“For every barrel of oil consumed over the past 35 years, two new barrels have been discovered.” In other words, technology has increased the available oil despite the fact that humans have been using it at an increasing rate for over a century. For the past 15 or so years, fracking (and directional drilling) is the main reason that proved reserves have increased. __ https://www.e-education.psu.edu/emsc240/node/527
Peak Oil Armageddon is postponed, as global oil reserves keep rising.
Most New Oil Production Will Come From US
Since 2014, we have been constantly inundated with predictions of “the end of shale.” But the opposite has happened instead. US shale will provide over 60% of all new oil production for the world, over the next decade, according to the IEA and Rystad Energy.
The Paris-based International Energy Agency reported in November that the U.S. will supply 85% of the new oil and 30% of the new gas through 2030.
… when looking at the individual U.S. state level, the ongoing rise of our shale oil and gas output is staggering. All presidential candidates should think about this: in the 2020s, the state of Ohio alone is expected to add as much oil and gas to global supply as Russia (see Figure below). This is our greatest geopolitical leverage and not-so-secret weapon: shale not only made us the world’s largest oil and gas producer but will make us the largest seller in just a few years. Next year, the U.S. Department of Energy reports that we will become a net exporter of oil on an annual basis for the first time ever. __ https://www.forbes.com/sites/judeclemente/2019/12/08/the-us-dominates-new-oil-and-gas-production/#6c11c1951cce
We were told that US oil production had peaked in 1970. After that, reserves were supposed to be rapidly depleted. US oil would soon be finished, according to peak oil prophets. But both conventional offshore (Gulf of Mexico) and unconventional (shale) oil production in the US are ramping up.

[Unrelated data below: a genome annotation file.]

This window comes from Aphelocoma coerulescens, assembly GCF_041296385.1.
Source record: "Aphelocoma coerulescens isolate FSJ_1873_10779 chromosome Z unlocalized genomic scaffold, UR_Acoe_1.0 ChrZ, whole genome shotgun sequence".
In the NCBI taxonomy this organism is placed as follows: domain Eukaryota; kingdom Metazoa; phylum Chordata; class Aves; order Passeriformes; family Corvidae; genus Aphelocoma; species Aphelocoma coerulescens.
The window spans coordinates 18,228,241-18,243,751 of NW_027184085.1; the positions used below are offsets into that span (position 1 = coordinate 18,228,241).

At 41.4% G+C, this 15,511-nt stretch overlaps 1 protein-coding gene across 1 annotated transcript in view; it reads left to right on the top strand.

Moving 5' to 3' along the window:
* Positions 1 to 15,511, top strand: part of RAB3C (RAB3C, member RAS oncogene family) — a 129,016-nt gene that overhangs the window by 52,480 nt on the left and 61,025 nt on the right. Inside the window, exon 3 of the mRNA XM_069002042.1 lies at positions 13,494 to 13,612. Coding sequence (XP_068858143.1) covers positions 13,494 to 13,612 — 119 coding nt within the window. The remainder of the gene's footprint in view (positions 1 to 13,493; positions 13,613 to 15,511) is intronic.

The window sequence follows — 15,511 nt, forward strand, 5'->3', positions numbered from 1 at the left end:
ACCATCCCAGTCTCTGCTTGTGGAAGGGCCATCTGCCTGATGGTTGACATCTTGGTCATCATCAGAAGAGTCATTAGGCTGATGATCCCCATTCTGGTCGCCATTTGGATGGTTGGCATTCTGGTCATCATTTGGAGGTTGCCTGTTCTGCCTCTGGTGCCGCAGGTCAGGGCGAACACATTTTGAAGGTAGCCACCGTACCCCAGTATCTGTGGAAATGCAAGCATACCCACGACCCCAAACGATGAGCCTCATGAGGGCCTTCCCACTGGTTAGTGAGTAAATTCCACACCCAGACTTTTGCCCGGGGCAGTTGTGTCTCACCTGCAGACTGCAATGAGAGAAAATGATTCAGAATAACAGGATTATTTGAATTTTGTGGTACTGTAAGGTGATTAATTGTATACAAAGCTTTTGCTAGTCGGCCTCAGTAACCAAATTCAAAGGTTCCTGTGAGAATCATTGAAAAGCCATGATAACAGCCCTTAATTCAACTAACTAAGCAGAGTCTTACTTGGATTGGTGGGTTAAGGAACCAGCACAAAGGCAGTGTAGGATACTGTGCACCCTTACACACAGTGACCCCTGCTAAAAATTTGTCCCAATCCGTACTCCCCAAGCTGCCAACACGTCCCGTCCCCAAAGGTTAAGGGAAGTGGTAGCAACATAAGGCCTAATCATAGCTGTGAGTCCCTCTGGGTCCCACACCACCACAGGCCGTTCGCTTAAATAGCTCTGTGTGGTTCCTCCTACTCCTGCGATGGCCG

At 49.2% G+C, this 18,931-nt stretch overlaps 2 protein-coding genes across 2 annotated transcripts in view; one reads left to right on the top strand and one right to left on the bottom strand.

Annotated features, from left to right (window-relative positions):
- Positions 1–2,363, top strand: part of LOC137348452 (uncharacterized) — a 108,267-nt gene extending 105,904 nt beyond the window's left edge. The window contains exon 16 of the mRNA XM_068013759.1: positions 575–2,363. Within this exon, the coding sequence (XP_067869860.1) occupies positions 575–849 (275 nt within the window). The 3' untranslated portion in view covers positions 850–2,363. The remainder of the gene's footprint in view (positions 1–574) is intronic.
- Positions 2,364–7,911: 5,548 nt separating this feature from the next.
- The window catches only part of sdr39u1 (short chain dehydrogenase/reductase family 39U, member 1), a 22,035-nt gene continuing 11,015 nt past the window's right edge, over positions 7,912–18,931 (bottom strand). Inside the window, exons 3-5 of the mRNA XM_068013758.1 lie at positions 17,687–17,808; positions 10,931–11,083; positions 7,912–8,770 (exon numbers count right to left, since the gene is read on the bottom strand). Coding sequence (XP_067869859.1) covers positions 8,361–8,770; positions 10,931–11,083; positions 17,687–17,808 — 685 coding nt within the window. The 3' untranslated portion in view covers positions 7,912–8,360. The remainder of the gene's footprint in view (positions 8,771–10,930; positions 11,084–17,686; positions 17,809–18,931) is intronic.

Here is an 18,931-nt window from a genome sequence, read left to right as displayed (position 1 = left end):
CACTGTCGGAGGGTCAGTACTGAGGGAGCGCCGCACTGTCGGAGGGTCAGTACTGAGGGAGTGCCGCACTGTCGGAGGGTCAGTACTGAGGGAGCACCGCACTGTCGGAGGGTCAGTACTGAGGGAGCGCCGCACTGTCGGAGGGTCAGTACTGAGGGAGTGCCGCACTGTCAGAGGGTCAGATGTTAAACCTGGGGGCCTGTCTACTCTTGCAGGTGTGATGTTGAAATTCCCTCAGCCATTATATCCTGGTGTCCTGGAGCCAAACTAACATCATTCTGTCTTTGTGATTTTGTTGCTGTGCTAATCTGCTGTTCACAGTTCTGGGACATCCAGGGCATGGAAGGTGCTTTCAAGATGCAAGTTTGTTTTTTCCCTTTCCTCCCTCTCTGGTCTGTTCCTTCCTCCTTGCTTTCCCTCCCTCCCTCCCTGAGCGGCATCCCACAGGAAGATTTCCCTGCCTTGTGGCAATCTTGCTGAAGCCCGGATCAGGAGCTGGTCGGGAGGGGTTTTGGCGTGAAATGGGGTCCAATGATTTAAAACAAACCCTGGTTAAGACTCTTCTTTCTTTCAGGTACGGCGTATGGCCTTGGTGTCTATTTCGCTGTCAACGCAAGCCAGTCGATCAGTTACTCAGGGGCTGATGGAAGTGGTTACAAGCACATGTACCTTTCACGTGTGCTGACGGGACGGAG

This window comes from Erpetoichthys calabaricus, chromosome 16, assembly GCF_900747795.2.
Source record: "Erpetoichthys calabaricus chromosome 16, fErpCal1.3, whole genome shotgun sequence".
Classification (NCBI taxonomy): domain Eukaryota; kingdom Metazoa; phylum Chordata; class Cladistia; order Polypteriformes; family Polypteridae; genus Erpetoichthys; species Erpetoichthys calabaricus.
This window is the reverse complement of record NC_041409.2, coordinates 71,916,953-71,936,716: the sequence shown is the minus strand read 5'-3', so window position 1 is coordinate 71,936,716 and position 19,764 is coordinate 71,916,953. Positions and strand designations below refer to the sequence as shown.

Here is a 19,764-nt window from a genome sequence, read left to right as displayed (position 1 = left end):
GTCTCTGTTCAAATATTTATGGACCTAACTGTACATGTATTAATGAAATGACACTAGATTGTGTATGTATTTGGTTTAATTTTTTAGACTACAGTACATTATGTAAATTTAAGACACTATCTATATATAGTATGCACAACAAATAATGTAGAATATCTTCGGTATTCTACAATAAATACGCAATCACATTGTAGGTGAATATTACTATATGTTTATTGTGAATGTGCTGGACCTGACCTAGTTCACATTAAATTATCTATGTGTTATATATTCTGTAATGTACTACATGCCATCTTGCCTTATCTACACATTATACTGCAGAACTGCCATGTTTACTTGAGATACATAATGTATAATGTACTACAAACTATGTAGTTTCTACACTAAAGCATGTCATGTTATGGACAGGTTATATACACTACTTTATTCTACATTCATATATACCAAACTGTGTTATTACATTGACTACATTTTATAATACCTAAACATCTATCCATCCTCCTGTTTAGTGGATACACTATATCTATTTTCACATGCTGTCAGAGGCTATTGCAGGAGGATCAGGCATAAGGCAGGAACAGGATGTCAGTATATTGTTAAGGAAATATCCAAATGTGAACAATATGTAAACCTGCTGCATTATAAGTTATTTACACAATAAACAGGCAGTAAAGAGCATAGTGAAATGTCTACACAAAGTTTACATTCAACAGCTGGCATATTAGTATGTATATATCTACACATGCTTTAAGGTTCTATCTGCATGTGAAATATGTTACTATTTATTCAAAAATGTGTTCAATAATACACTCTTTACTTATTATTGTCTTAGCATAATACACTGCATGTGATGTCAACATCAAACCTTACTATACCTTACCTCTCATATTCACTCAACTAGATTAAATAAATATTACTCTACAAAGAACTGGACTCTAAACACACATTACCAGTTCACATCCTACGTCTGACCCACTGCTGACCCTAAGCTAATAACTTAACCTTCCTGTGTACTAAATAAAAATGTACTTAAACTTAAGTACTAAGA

The previous U.S. record of 9.6 million b/d was set in 1970.13 Production was just 9.4 million b/d in 2017 but rose to 10.9 million b/d in 2018. The EIA projects it will increase to 13 million b/d in 2020.
The U.S. oil industry has increased the supply slowly, supporting prices high enough to pay for exploration costs. Many shale oil producers have become more efficient at extracting oil. They’ve found ways to keep wells open, saving them the cost of capping them.
At the same time, massive oil wells in the Gulf of Mexico began producing in large quantities.14 They couldn’t stop production regardless of low oil prices. As a result, large traditional oil enterprises stopped exploring new reserves. These companies include ExxonMobil, BP, Chevron, and Royal Dutch Shell. It was cheaper for them to buy out shale oil companies.15
In 2019, production from West Texas will increase by 2 million barrels a day.16 U.S. companies have drilled 114,000 wells, many of which are profitable at $30 a barrel.
The only way to spin a tale of doom from this would be to convince the gullibles of the world that more oil & gas is a bad thing, rather than something that will feed more people, keep more people warm in winter, and provide cooking fuel and electricity so that humans will burn less wood and coal.
The climate apocalypse crusade has sidetracked a lot of well-intended but less clear-headed persons into forgetting about human welfare, and being worried about GIGO computer models instead.
Long-Term Future Demands Nuclear Power
Look at the energy density figures below, and consider how humans might maintain an advanced civilisation for over ten billion people, for the next few thousand years:
With more advanced nuclear fission reactors, Earth has enough uranium and thorium to last for a hundred thousand years or more. With advanced nuclear fusion, the fuel will last until the sun makes the planet uninhabitable.
There is nothing special about oil & gas, except that they work when called upon — unlike the intermittent “renewables.” Because they are reliable sources of heat and power, oil & gas have allowed advanced societies to develop, grow, and innovate. Coal was a big part of that development, but coal is dirtier than oil & gas. If advanced human societies do not develop advanced nuclear technologies for the millenia ahead, coal will see a resurgence. This return to coal has already happened in modern Germany, when the virtually landlocked country turned away from nuclear power out of a fear of tsunamis.
More: Global economic forecasts for slow growth suggest that the oil supplies will be adequate for between 10 and 30 more years, without heroic expenditure on new oil discovery. The huge 40 year China bender is tapering off and will leave one hell of a hangover!